Gary Allan Compiled ‘Ruthless’ Album From Three Different Projects

This project was years in the making.

Gary Allan Compiled ‘Ruthless’ Album From Three Different Projects
Gary Allan; Photo Credit: Eric Adkins

It has been eight years since Gary Allan released a new album, and 462 days from his last show pre-pandemic to his recent show after pandemic. “That’s crazy, I think that’s the longest I’ve been between dates,” Allan tells Sounds Like Nashville.

It’s also the longest he has been between albums. His latest, Ruthless, released on June 25. Not that he wasn’t in the studio during those eight years when there was no new product. In fact, this album represents three separate times Allan went into the studio to record.

“The album is kind of an accumulation of three separate projects,” he explains. “I went in and cut a bunch of songs with my engineer Greg Droman and my road band and that’s where ‘What I Can’t Talk About’ and ‘Little Glass of Wine’ came from.

Gary Allan; Artwork Credit: Craig Allen

“Then I did a second batch of songs with Jay Joyce and that was during the heat of Bro-Country. After that we decided to drag out feet until that went away. Then the 90’s trend came in and I thought ‘Why don’t I go see if I can’t get (producers) Mark (Wright) and Tony (Brown) to produce me again and that’s where the last batch of songs came from. So that’s where we are. Somewhere in that time I went in and talked to Mike Dungan (head of UMG Nashville) and told him, ‘It’s hurting more than helping not having something out there. There is more than radio these days to get music out to the fans … so we’re putting it out there.”

Allan says he recorded 28-30 songs and then chose the ones he felt would make the strongest album. The singer/songwriter says he put them all on an iPod and listened to them over and over. “Some of them spoke to me and some had lost their sparkle,” he explains how he chose the 13 tunes that ended up on Ruthless.

“Ruthless” became the title of the album in a unique way. Allan explains he looked at it as if “I’m a kid looking in the music store at album covers and I look for what I think is the coolest one and I pick it to buy. I miss music stores and I miss listening to the whole album.” Indeed, the album cover can’t help but catch attention with his signature skeleton bronco in white against a greenish black background.

Allan is an extraordinaire songwriter so it’s surprising to find only one song, “Pretty Damn Close,” with his name on it. He co-wrote it with Sarah Buxton, Rodney Clawson and Matt Warren. As for deciding on recording his songs or outside material, Allen says, “I go back and forth; it depends on the record. With this album I felt like there was so much time, I just wore the songs out listening to them and I think I did pick the best ones, and I tried to tell myself it didn’t matter who wrote them. When I first came to town singers didn’t even write their own songs. The songwriters had budgets so they would write a song and do a demo on it. Then I got to pick from their demos.”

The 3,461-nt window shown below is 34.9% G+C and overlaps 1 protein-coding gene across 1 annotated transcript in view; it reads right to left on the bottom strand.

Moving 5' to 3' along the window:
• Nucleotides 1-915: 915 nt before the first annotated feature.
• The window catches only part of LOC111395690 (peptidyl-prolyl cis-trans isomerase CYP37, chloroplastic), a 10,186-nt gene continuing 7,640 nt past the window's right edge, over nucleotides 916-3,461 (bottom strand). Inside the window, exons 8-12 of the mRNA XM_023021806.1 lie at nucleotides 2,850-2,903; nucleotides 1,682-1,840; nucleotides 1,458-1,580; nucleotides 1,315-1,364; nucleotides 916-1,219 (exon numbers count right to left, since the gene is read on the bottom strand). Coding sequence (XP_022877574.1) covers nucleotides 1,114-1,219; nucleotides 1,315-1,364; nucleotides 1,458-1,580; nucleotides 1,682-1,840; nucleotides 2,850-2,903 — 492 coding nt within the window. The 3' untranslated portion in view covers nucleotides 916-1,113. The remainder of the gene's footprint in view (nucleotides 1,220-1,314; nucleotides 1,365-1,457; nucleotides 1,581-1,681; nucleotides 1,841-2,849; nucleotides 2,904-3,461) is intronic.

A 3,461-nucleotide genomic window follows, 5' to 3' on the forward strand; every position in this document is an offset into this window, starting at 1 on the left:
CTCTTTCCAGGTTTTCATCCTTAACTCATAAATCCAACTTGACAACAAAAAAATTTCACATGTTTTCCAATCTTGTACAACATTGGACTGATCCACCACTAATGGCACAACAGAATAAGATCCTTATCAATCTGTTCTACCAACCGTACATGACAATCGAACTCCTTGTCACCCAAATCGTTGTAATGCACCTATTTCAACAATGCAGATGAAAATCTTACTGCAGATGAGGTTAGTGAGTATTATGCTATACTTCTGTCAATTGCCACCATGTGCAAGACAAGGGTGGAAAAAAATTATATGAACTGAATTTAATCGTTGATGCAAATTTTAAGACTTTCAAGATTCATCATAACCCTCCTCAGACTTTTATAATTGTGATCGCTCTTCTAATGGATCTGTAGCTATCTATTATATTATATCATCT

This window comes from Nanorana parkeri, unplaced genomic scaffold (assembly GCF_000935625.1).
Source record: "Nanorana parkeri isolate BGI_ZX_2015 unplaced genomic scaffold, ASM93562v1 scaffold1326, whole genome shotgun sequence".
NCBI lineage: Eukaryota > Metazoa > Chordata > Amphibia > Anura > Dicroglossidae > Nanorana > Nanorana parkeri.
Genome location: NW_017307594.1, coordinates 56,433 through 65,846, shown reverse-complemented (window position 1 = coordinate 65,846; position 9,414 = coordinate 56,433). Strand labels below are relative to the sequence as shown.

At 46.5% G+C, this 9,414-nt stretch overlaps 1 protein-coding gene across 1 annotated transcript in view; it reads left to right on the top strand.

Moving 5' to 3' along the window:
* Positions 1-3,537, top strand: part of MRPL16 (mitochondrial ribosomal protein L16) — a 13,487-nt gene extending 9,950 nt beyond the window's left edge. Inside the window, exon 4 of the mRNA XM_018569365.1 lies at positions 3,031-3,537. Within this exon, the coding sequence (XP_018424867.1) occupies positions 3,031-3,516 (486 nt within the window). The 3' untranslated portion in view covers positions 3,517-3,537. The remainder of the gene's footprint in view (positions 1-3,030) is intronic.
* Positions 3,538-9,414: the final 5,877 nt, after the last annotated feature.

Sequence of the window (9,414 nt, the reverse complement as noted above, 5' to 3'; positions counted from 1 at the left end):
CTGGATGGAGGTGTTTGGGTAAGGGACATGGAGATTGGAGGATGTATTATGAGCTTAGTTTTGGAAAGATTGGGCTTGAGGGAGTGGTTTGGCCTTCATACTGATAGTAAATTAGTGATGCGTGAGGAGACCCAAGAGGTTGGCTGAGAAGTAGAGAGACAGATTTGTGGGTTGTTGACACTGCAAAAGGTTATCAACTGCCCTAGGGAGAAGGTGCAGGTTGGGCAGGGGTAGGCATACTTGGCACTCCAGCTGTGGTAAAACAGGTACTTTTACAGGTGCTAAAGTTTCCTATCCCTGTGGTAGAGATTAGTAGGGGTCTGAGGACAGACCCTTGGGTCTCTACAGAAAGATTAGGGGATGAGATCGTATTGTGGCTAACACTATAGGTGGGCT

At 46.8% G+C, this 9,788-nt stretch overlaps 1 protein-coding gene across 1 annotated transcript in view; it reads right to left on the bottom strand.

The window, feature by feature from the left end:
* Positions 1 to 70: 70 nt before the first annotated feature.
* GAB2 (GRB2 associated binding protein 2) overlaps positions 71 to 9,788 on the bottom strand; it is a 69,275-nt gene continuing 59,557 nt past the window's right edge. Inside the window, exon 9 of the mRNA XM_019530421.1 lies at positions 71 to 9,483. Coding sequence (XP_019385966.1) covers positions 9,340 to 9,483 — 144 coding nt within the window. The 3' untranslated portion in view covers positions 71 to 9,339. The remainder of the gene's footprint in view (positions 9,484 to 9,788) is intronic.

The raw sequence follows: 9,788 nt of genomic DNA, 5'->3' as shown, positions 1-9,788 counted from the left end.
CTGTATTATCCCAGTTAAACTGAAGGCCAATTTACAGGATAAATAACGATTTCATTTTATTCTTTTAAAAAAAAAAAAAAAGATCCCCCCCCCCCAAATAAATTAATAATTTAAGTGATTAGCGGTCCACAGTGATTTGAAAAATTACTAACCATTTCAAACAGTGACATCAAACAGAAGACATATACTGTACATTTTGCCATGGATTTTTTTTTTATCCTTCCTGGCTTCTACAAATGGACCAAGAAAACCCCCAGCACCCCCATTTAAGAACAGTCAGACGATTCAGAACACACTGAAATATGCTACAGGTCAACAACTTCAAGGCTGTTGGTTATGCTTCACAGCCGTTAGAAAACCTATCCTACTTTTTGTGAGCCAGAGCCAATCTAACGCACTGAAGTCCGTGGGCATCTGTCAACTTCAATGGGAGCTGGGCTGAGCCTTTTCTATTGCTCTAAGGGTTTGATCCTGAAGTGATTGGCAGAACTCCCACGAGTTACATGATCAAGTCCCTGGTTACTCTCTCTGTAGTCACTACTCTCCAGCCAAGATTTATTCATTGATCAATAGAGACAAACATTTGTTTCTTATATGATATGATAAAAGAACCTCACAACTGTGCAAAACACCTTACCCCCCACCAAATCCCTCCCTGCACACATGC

The oldest song on the album is “Little Glass of Wine,” written by Jesse Winchester. Allan says it is a song he has always loved. “It was on an album called Live From Mountain Stage. I remember Jamie O’Hara said Jesse was his favorite writer, and I respected Jamie’s writing and that’s what made me get into Jesse.”

Allan’s first album came out in the 90’s and to this day he loves that era of music, with songs that tell stories that people can relate to. He writes lyrics that are honest and heartfelt, and never backs away from relaying emotion drawn from his own experiences, whether he is sad, hurting or lonely. Although sad songs are among his favorites, he points out that this album is not as sad as most of his records have been because he is in a good place right now.

The singer has his own philosophy about why ‘80s and ‘90s country music is so popular these days. “I think it’s because of its songwriting and melodies. Today people write with samples, and there are a handful of successful writers pulling from samples and beats. Back in the ‘80s and ‘90s, songwriters would rally around George Strait, me or Reba. You were reliant on the best writers in town to pull your songs from. I miss the melodies and the cutting lyrics from that era.